Dermatilomania is also known today by other names such as compulsive skin scratching, neurotic excoriation, psychogenic excoriation or excoriated acne.

With these 4 alternative names for dermatilomania, we can already see more clearly what is the main expression of mental alteration.

In fact, the main characteristic is based on the feelings of need and urgency that the person experiences at certain moments of scratching, rubbing or rubbing their skin.

Defects, anemone and other dermatological conditions

Normally, these sensations of the need to scratch appear in response to the appearance of minimal irregularities or defects in the skin, as well as the presence of acne or other skin formations.

Compulsive scratching that causes damage

As we have commented previously, scratching is done in a compulsive way, that is, the person cannot avoid scratching the determined area, and it is done through the nails or some utensil.

Obviously, this scratching, either with the nails or with tweezers or needles, usually causes tissue damage of varying severity, as well as skin infections, permanent and disfiguring scars, and significant aesthetic / emotional damage.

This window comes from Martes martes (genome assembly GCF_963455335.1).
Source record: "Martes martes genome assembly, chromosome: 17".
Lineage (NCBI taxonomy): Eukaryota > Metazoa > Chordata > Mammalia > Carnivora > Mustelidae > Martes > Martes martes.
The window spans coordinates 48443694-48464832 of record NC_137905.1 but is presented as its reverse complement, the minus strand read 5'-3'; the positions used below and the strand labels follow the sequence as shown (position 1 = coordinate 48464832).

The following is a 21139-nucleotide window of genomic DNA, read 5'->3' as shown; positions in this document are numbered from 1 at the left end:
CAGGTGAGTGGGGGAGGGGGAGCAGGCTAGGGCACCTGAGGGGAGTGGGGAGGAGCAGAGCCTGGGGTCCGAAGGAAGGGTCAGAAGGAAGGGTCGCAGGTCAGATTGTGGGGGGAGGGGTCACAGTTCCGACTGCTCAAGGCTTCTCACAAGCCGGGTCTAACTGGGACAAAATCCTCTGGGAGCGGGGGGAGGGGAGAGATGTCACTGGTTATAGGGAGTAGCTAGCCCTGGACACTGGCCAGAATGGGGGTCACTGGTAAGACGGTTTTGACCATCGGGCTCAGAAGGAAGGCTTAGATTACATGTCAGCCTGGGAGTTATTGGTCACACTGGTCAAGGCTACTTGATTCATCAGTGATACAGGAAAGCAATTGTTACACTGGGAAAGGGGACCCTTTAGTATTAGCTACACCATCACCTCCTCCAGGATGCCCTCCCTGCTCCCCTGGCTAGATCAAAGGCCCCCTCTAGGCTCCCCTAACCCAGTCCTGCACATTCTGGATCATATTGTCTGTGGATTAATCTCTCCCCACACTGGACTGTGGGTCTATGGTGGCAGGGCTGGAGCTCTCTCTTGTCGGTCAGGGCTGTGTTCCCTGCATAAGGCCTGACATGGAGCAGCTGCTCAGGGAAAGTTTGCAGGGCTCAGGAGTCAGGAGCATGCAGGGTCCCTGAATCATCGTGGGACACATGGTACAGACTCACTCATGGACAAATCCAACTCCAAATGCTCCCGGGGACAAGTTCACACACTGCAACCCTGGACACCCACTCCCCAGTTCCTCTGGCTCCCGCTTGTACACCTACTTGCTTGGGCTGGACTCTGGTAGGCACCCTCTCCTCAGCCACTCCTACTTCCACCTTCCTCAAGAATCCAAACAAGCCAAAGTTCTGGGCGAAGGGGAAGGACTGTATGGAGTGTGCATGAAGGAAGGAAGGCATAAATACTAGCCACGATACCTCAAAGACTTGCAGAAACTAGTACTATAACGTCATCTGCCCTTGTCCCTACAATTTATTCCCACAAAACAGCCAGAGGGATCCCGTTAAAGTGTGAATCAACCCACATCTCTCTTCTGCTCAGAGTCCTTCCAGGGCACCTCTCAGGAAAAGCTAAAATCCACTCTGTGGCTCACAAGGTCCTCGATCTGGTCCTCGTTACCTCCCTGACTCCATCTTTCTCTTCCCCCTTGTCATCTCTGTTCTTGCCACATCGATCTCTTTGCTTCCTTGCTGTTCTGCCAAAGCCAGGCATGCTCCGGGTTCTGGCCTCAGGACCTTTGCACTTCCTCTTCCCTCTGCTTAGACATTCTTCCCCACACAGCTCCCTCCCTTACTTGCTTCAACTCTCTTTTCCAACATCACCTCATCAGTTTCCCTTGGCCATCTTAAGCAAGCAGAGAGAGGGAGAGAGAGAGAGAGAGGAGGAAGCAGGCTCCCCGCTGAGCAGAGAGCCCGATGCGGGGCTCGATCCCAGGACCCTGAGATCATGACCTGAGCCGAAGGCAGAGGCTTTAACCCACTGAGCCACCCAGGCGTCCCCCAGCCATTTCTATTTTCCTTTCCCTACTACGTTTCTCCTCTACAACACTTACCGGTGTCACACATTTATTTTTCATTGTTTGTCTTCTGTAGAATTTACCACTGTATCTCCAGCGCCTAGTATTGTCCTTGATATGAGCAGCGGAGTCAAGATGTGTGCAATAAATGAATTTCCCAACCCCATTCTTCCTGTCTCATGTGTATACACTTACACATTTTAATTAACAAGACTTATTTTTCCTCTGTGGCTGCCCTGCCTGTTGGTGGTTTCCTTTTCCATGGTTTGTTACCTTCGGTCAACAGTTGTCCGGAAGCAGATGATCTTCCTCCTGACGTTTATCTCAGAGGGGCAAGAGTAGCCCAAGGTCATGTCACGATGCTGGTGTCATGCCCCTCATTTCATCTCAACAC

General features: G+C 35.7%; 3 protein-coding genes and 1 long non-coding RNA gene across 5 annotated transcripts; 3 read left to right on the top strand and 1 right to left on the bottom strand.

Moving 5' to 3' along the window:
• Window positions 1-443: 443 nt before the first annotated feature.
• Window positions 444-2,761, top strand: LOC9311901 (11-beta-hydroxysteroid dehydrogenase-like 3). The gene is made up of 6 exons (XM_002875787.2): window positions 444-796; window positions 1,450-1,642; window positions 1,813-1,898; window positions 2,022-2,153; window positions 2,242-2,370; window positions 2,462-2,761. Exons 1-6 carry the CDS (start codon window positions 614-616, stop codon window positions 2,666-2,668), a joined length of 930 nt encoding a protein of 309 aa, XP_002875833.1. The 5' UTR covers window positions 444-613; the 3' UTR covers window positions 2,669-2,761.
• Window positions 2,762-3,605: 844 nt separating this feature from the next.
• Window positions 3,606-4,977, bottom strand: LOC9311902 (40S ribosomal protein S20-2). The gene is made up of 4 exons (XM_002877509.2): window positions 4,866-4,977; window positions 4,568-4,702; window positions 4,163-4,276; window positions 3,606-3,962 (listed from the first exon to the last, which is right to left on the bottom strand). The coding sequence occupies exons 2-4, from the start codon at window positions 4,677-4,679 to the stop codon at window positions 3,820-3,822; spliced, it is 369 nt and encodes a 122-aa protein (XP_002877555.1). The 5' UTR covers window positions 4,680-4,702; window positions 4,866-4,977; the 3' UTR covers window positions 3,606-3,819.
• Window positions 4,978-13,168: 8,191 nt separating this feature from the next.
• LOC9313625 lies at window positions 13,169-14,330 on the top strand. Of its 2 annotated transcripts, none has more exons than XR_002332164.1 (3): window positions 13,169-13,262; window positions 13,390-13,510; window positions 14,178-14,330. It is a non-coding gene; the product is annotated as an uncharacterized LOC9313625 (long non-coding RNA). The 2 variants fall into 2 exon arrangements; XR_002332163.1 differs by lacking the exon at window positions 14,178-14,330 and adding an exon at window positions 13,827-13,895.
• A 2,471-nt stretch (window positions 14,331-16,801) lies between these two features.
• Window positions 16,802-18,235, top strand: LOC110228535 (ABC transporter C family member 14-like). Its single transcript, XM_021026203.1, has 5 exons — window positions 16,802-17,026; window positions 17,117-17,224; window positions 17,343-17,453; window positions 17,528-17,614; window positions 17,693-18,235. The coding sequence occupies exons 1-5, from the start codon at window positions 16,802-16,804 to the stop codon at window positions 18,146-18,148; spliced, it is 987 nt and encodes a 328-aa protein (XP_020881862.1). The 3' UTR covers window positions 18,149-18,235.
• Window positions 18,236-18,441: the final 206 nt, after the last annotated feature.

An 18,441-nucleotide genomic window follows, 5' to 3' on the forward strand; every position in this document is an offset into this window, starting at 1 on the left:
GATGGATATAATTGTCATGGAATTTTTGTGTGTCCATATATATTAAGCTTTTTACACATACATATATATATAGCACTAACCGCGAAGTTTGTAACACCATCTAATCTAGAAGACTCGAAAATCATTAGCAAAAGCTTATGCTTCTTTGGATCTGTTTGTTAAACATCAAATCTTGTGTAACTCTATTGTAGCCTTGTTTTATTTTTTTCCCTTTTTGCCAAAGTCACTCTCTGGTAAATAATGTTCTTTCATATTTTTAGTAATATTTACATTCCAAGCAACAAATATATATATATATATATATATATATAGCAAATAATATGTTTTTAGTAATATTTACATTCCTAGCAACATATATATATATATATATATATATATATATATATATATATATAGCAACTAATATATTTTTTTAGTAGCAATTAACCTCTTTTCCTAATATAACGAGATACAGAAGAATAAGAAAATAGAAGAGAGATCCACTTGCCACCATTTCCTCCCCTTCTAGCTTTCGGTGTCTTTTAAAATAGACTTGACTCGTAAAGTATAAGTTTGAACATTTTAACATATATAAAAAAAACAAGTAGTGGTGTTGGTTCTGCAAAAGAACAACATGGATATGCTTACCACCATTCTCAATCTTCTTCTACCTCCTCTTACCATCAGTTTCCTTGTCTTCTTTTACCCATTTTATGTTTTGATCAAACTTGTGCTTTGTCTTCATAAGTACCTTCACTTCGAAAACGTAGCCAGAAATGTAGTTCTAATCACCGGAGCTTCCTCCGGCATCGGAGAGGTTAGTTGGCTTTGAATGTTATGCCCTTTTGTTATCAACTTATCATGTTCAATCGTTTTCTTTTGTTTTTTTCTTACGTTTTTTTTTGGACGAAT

Initially, the defining clinical picture of dermatillomania appears in response to itching or other skin sensations such as burning, tingling, heat, dryness, or pain.

When these sensations appear, the person experiences immense needs to scratch that area of ​​skin, which is why they initiate compulsive scratching behaviors.

Inability to resist

It should be noted that whether we understand the alteration as an impulse control disorder or an obsessive compulsive disorder, the person cannot resist performing the scratching actions because if he does not do so he is not able to get rid of the tension that supposed not to.

Thus, the person begins to scratch the skin in a totally impulsive way, without being able to stop to reflect on whether or not he should do it, and obviously, causing marks and wounds in the skin area.

Impulses to scratch appear with observation of the skin

Subsequently, the impulses to scratch do not appear after the detection of itching , acne or other natural elements of the skin, but by the permanent observation of the skin itself.

In this way, the person with dermatilomania begins to obsessively analyze the condition of the skin, a fact that makes controlling or resisting the urge to scratch become a practically impossible task.

Feelings of gratification

During observation the nervousness, tension and restlessness increases, and can only decrease if the action is carried out.

When the person finally performs the action of scratching or rubbing his skin impulsively, he experiences heightened sensations of gratification, pleasure and relief, which some patients describe as a trance state.

However, as the scratching action progresses, the feelings of gratification diminish while the previous tension also disappears.